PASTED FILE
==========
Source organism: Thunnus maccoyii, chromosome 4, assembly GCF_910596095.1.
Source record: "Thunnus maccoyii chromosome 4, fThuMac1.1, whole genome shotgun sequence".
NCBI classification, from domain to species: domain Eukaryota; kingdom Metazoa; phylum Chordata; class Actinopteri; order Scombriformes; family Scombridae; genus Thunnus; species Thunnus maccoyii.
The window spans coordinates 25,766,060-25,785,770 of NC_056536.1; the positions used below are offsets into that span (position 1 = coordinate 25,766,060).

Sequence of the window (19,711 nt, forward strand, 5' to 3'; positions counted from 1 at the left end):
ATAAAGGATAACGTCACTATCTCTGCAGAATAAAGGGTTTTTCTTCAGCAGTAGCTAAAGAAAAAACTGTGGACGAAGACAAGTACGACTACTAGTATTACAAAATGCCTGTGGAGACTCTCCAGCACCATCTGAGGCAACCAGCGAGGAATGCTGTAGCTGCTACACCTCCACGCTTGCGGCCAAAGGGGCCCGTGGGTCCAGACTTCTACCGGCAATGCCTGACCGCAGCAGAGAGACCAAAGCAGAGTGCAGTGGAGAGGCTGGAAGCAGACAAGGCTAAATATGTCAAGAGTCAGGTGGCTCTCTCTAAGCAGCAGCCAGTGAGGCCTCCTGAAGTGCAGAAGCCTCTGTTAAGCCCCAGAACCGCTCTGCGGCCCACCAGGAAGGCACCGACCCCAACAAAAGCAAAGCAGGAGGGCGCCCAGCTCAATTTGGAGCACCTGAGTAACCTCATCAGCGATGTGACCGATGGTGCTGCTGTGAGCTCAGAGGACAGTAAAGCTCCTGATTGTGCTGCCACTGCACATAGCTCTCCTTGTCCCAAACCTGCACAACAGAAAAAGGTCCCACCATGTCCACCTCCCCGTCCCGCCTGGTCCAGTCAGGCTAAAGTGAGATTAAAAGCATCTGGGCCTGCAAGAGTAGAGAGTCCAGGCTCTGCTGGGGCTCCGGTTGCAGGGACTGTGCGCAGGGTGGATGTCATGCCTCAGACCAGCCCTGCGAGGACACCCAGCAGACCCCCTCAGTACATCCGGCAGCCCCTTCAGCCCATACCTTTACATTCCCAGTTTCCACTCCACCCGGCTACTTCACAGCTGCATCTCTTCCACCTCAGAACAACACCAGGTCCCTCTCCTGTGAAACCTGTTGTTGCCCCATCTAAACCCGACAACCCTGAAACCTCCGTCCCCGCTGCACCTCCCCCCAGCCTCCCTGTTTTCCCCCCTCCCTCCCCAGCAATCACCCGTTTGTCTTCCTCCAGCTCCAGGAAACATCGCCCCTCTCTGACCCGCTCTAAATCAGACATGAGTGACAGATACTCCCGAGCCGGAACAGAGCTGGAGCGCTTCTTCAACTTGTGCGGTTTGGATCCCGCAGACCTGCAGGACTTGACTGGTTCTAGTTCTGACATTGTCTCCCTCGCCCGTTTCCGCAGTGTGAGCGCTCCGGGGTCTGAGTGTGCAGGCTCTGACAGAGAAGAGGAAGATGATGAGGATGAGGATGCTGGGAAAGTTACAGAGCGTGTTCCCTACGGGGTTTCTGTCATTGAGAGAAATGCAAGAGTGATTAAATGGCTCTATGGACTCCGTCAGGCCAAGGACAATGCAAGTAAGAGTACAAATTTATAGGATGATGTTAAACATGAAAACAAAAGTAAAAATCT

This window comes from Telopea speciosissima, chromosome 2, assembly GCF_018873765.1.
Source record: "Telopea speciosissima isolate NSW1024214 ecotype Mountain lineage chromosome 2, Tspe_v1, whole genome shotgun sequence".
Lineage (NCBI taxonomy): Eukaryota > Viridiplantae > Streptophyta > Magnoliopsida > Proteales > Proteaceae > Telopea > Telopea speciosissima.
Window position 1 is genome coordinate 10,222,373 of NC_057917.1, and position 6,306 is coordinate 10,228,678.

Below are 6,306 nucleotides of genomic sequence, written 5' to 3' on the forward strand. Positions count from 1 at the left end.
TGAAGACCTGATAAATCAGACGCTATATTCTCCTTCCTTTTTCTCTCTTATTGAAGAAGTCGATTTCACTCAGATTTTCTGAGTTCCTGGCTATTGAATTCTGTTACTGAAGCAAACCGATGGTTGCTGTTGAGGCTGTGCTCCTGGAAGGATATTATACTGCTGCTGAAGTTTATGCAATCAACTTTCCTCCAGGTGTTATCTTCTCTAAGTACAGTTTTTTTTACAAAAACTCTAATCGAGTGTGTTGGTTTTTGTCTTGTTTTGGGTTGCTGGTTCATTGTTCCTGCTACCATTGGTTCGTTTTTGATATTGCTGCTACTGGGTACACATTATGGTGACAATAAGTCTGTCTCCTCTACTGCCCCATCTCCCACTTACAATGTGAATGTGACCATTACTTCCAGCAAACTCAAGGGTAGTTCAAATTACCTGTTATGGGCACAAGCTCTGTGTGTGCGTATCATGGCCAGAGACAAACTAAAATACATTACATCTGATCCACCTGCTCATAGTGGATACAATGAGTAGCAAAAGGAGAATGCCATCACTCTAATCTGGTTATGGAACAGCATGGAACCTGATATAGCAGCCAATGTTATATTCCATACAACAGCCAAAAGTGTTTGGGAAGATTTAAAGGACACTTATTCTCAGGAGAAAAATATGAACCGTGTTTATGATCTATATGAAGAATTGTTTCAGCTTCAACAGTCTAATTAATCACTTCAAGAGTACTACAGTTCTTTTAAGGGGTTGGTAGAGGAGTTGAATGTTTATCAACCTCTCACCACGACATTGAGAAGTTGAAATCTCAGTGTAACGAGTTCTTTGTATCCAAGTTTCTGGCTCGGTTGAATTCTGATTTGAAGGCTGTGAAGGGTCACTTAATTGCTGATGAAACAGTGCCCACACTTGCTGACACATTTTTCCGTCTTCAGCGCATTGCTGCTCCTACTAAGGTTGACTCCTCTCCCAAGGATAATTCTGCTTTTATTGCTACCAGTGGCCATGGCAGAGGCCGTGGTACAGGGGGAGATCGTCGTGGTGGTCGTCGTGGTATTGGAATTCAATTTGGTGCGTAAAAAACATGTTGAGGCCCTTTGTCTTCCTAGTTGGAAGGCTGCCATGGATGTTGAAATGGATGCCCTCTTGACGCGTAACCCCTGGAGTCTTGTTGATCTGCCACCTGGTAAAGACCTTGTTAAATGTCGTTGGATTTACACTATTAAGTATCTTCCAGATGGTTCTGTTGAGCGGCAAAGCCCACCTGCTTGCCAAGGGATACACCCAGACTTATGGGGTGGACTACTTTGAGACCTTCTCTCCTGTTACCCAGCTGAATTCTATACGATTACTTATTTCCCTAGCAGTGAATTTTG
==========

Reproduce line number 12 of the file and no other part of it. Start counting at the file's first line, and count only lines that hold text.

TGAAGACCTGATAAATCAGACGCTATATTCTCCTTCCTTTTTCTCTCTTATTGAAGAAGTCGATTTCACTCAGATTTTCTGAGTTCCTGGCTATTGAATTCTGTTACTGAAGCAAACCGATGGTTGCTGTTGAGGCTGTGCTCCTGGAAGGATATTATACTGCTGCTGAAGTTTATGCAATCAACTTTCCTCCAGGTGTTATCTTCTCTAAGTACAGTTTTTTTTACAAAAACTCTAATCGAGTGTGTTGGTTTTTGTCTTGTTTTGGGTTGCTGGTTCATTGTTCCTGCTACCATTGGTTCGTTTTTGATATTGCTGCTACTGGGTACACATTATGGTGACAATAAGTCTGTCTCCTCTACTGCCCCATCTCCCACTTACAATGTGAATGTGACCATTACTTCCAGCAAACTCAAGGGTAGTTCAAATTACCTGTTATGGGCACAAGCTCTGTGTGTGCGTATCATGGCCAGAGACAAACTAAAATACATTACATCTGATCCACCTGCTCATAGTGGATACAATGAGTAGCAAAAGGAGAATGCCATCACTCTAATCTGGTTATGGAACAGCATGGAACCTGATATAGCAGCCAATGTTATATTCCATACAACAGCCAAAAGTGTTTGGGAAGATTTAAAGGACACTTATTCTCAGGAGAAAAATATGAACCGTGTTTATGATCTATATGAAGAATTGTTTCAGCTTCAACAGTCTAATTAATCACTTCAAGAGTACTACAGTTCTTTTAAGGGGTTGGTAGAGGAGTTGAATGTTTATCAACCTCTCACCACGACATTGAGAAGTTGAAATCTCAGTGTAACGAGTTCTTTGTATCCAAGTTTCTGGCTCGGTTGAATTCTGATTTGAAGGCTGTGAAGGGTCACTTAATTGCTGATGAAACAGTGCCCACACTTGCTGACACATTTTTCCGTCTTCAGCGCATTGCTGCTCCTACTAAGGTTGACTCCTCTCCCAAGGATAATTCTGCTTTTATTGCTACCAGTGGCCATGGCAGAGGCCGTGGTACAGGGGGAGATCGTCGTGGTGGTCGTCGTGGTATTGGAATTCAATTTGGTGCGTAAAAAACATGTTGAGGCCCTTTGTCTTCCTAGTTGGAAGGCTGCCATGGATGTTGAAATGGATGCCCTCTTGACGCGTAACCCCTGGAGTCTTGTTGATCTGCCACCTGGTAAAGACCTTGTTAAATGTCGTTGGATTTACACTATTAAGTATCTTCCAGATGGTTCTGTTGAGCGGCAAAGCCCACCTGCTTGCCAAGGGATACACCCAGACTTATGGGGTGGACTACTTTGAGACCTTCTCTCCTGTTACCCAGCTGAATTCTATACGATTACTTATTTCCCTAGCAGTGAATTTTG